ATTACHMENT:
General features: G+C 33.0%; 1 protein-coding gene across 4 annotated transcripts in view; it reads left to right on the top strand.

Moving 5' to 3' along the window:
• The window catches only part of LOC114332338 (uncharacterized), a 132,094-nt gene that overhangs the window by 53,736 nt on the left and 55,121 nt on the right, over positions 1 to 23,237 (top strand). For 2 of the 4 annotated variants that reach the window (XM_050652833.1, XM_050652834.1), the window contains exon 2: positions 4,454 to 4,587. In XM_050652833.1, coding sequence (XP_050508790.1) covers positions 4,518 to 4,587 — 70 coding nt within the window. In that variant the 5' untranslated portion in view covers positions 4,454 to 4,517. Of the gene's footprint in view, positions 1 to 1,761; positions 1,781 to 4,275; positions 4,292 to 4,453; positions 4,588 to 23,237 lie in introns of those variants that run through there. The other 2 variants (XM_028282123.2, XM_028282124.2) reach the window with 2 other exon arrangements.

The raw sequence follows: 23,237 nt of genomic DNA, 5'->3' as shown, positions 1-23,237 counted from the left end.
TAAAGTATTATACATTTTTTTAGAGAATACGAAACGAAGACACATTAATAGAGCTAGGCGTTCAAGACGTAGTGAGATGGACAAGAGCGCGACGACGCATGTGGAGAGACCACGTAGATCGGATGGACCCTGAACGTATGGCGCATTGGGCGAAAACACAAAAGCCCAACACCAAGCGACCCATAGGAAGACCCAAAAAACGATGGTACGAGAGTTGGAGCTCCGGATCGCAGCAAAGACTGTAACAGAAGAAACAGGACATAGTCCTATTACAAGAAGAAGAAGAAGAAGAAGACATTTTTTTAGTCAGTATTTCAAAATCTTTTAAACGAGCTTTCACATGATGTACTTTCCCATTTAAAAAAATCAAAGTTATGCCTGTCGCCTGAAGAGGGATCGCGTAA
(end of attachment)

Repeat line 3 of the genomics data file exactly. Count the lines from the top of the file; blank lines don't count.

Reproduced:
• The window catches only part of LOC114332338 (uncharacterized), a 132,094-nt gene that overhangs the window by 53,736 nt on the left and 55,121 nt on the right, over positions 1 to 23,237 (top strand). For 2 of the 4 annotated variants that reach the window (XM_050652833.1, XM_050652834.1), the window contains exon 2: positions 4,454 to 4,587. In XM_050652833.1, coding sequence (XP_050508790.1) covers positions 4,518 to 4,587 — 70 coding nt within the window. In that variant the 5' untranslated portion in view covers positions 4,454 to 4,517. Of the gene's footprint in view, positions 1 to 1,761; positions 1,781 to 4,275; positions 4,292 to 4,453; positions 4,588 to 23,237 lie in introns of those variants that run through there. The other 2 variants (XM_028282123.2, XM_028282124.2) reach the window with 2 other exon arrangements.